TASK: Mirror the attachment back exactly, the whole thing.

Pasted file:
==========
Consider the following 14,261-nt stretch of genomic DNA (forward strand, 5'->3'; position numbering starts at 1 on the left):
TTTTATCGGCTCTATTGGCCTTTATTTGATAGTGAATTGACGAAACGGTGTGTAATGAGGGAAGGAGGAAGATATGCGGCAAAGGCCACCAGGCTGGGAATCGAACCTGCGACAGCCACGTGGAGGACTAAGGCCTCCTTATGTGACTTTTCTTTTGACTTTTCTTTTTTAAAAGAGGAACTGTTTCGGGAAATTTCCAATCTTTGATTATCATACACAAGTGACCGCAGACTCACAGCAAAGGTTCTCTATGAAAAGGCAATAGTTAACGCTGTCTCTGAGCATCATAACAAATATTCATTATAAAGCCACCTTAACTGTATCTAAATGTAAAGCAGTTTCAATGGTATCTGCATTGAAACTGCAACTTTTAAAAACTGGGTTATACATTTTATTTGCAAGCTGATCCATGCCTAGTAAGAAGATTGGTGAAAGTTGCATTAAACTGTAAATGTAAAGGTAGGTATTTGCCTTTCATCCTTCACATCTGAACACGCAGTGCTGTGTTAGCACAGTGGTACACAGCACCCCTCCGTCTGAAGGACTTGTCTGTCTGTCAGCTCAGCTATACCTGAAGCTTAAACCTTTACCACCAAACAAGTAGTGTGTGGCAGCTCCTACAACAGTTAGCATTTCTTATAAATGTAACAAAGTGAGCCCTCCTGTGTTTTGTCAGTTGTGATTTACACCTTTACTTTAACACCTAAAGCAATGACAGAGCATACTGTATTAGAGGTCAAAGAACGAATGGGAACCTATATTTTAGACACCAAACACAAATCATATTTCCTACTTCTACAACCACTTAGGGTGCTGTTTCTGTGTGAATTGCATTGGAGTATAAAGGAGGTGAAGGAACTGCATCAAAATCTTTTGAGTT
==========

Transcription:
Consider the following 14,261-nt stretch of genomic DNA (forward strand, 5'->3'; position numbering starts at 1 on the left):
TTTTATCGGCTCTATTGGCCTTTATTTGATAGTGAATTGACGAAACGGTGTGTAATGAGGGAAGGAGGAAGATATGCGGCAAAGGCCACCAGGCTGGGAATCGAACCTGCGACAGCCACGTGGAGGACTAAGGCCTCCTTATGTGACTTTTCTTTTGACTTTTCTTTTTTAAAAGAGGAACTGTTTCGGGAAATTTCCAATCTTTGATTATCATACACAAGTGACCGCAGACTCACAGCAAAGGTTCTCTATGAAAAGGCAATAGTTAACGCTGTCTCTGAGCATCATAACAAATATTCATTATAAAGCCACCTTAACTGTATCTAAATGTAAAGCAGTTTCAATGGTATCTGCATTGAAACTGCAACTTTTAAAAACTGGGTTATACATTTTATTTGCAAGCTGATCCATGCCTAGTAAGAAGATTGGTGAAAGTTGCATTAAACTGTAAATGTAAAGGTAGGTATTTGCCTTTCATCCTTCACATCTGAACACGCAGTGCTGTGTTAGCACAGTGGTACACAGCACCCCTCCGTCTGAAGGACTTGTCTGTCTGTCAGCTCAGCTATACCTGAAGCTTAAACCTTTACCACCAAACAAGTAGTGTGTGGCAGCTCCTACAACAGTTAGCATTTCTTATAAATGTAACAAAGTGAGCCCTCCTGTGTTTTGTCAGTTGTGATTTACACCTTTACTTTAACACCTAAAGCAATGACAGAGCATACTGTATTAGAGGTCAAAGAACGAATGGGAACCTATATTTTAGACACCAAACACAAATCATATTTCCTACTTCTACAACCACTTAGGGTGCTGTTTCTGTGTGAATTGCATTGGAGTATAAAGGAGGTGAAGGAACTGCATCAAAATCTTTTGAGTT